• The Anchoress of Shere is a fascinating book. I don't know that I think of it so much as a mystery, although certainly the crime is the anchor of the story, as an captivating story of obsession and insanity versus intellect and courage. The story alternates between 1967 and the 1300's, but each supports, rather than detracts from, the other.

    This was a one-sitting, don't-interrupt-me, read. The quality of writing is first rate.

    This is a book I can, and do, highly recommend.

    2002 Top Ten Read - Obsession and insanity versus intellect and courage.

  • Moorcraft's book, The Anchoress of Shere," is a tremendously gripping read. He chillingly weaves two stories -- one about a young anchoress in the 14th Century who walls herself into a church after a debauched attack; the other set in modern times that tracks the abduction of a young woman by a serial killer. Naturally, the two stories converge -- but to tell how and why would ruin the experience. Moorcraft's work is an excellent escape book: his voices are pitch-perfect, the history is spot-on, and the plot can only propel the reader forward. It is not for insomnia.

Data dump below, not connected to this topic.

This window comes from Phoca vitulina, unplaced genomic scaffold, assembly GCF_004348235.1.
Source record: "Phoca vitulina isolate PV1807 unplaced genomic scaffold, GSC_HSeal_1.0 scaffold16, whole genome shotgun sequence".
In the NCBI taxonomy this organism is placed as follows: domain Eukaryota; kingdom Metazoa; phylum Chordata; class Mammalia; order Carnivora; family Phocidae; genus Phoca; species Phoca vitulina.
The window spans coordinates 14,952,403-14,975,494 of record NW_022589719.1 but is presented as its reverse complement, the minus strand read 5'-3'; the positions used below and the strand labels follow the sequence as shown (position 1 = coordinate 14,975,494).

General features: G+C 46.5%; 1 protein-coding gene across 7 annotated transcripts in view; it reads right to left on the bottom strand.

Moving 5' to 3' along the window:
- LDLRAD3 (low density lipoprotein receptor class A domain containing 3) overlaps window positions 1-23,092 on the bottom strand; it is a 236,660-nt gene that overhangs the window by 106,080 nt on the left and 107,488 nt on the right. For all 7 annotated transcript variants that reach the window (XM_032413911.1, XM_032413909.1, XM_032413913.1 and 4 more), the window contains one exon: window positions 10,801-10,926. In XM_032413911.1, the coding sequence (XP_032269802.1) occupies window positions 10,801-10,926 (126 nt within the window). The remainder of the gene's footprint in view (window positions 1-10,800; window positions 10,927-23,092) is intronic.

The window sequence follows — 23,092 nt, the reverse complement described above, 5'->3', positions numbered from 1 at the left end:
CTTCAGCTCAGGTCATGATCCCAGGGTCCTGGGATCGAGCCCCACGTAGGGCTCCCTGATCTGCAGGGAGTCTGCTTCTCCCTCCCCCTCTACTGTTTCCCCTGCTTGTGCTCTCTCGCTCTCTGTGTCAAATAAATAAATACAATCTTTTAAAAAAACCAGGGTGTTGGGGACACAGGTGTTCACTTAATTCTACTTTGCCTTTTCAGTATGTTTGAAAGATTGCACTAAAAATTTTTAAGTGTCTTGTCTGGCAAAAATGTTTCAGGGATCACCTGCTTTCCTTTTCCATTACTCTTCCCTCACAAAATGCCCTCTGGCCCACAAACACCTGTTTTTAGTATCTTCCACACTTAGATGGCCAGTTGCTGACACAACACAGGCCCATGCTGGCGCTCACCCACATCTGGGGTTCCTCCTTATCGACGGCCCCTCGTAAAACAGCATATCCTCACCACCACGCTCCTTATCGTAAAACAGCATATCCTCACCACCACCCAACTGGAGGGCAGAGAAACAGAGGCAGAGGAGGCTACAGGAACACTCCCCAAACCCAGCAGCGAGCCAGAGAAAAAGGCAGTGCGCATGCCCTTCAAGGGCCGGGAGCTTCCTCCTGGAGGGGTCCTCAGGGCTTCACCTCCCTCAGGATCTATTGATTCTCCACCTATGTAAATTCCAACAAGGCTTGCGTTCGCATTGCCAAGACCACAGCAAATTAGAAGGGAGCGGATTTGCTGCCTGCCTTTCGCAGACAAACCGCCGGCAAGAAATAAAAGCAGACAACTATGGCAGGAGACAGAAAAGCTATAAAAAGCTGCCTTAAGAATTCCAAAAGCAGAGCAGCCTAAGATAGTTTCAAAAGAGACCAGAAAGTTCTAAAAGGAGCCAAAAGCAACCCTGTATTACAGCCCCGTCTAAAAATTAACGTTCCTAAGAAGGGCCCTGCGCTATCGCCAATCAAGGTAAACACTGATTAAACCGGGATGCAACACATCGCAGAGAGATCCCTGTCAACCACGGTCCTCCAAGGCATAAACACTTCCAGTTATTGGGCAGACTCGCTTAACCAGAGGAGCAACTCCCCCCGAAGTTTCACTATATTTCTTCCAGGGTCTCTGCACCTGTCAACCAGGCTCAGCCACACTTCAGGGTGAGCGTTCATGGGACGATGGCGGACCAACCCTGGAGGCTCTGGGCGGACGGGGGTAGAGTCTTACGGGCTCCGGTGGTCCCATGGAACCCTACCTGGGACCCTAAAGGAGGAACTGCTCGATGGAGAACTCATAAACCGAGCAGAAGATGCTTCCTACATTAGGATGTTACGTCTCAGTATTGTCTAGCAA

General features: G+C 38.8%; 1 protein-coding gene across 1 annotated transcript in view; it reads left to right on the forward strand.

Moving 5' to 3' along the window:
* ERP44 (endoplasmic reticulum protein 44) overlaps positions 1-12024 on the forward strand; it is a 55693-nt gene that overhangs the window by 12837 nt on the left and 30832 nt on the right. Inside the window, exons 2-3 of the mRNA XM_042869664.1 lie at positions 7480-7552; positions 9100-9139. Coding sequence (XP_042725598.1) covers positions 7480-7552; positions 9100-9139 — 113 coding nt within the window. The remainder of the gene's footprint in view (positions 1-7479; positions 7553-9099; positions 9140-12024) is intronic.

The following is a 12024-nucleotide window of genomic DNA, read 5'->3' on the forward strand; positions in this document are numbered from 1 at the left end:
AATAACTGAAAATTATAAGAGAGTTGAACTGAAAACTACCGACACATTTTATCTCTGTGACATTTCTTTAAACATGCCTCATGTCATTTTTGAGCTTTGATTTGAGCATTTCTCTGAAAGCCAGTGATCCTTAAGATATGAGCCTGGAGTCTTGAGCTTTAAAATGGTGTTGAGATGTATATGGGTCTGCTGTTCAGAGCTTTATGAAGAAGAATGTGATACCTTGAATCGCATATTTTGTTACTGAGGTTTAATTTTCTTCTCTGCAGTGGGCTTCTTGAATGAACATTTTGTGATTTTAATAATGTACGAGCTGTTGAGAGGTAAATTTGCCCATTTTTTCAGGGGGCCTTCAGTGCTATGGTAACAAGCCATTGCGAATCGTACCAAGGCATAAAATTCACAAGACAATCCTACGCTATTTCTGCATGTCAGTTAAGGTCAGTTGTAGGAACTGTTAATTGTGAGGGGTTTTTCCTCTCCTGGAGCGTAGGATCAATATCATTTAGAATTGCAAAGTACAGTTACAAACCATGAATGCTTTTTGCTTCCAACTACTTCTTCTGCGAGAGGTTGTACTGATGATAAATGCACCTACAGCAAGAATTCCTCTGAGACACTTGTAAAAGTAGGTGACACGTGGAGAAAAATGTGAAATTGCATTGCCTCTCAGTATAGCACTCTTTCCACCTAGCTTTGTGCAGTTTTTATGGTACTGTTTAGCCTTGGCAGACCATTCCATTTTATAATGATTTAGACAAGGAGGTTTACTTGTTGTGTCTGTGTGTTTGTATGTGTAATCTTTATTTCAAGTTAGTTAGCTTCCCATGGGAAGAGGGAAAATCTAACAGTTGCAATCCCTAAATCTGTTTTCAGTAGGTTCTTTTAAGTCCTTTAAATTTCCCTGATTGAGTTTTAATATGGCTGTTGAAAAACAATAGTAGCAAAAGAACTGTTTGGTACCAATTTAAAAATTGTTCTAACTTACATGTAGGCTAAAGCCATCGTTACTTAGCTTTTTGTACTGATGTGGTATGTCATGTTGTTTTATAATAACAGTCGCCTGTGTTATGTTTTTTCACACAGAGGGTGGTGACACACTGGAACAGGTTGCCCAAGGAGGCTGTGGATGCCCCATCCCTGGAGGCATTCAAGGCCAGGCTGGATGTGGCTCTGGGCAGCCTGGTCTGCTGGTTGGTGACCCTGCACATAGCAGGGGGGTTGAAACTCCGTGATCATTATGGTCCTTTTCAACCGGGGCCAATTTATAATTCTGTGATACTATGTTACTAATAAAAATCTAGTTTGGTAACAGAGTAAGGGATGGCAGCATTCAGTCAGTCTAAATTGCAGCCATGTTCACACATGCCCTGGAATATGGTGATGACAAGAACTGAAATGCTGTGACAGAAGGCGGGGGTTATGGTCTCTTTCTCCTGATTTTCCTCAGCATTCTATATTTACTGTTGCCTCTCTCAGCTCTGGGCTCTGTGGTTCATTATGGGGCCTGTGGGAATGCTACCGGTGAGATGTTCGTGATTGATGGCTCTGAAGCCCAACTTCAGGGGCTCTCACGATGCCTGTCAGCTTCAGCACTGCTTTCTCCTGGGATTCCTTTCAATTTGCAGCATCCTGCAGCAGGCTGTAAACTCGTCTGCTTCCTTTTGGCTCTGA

• Alas! An intriguing topic and a book with much potential, which is undone by poor writing! Moorcraft is at his worst when he attempts to write dialogue, which is as bad as that in any supermarket variety bodice-ripper. Who could get into the head of a 14th century anchorite? Surely not Mr. Moorcraft.Three stars for selecting an alluring topic, though.